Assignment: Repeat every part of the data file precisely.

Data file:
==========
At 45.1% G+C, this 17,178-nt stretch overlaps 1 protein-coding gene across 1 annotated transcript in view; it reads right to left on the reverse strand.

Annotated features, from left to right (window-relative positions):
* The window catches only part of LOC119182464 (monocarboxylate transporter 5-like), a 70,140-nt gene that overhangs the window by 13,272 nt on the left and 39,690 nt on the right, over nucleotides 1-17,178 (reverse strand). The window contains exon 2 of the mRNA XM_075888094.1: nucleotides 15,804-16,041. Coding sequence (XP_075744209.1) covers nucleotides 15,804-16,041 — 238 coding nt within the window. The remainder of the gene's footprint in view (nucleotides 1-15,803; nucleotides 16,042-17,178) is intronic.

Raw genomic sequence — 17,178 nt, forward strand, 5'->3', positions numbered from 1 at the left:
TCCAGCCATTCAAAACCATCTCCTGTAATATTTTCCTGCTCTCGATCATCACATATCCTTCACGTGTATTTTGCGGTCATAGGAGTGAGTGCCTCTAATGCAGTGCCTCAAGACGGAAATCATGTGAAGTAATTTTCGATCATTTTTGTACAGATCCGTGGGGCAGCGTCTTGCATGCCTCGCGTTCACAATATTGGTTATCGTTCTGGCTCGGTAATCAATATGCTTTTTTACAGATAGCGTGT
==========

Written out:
At 45.1% G+C, this 17,178-nt stretch overlaps 1 protein-coding gene across 1 annotated transcript in view; it reads right to left on the reverse strand.

Annotated features, from left to right (window-relative positions):
* The window catches only part of LOC119182464 (monocarboxylate transporter 5-like), a 70,140-nt gene that overhangs the window by 13,272 nt on the left and 39,690 nt on the right, over nucleotides 1-17,178 (reverse strand). The window contains exon 2 of the mRNA XM_075888094.1: nucleotides 15,804-16,041. Coding sequence (XP_075744209.1) covers nucleotides 15,804-16,041 — 238 coding nt within the window. The remainder of the gene's footprint in view (nucleotides 1-15,803; nucleotides 16,042-17,178) is intronic.

Raw genomic sequence — 17,178 nt, forward strand, 5'->3', positions numbered from 1 at the left:
TCCAGCCATTCAAAACCATCTCCTGTAATATTTTCCTGCTCTCGATCATCACATATCCTTCACGTGTATTTTGCGGTCATAGGAGTGAGTGCCTCTAATGCAGTGCCTCAAGACGGAAATCATGTGAAGTAATTTTCGATCATTTTTGTACAGATCCGTGGGGCAGCGTCTTGCATGCCTCGCGTTCACAATATTGGTTATCGTTCTGGCTCGGTAATCAATATGCTTTTTTACAGATAGCGTGT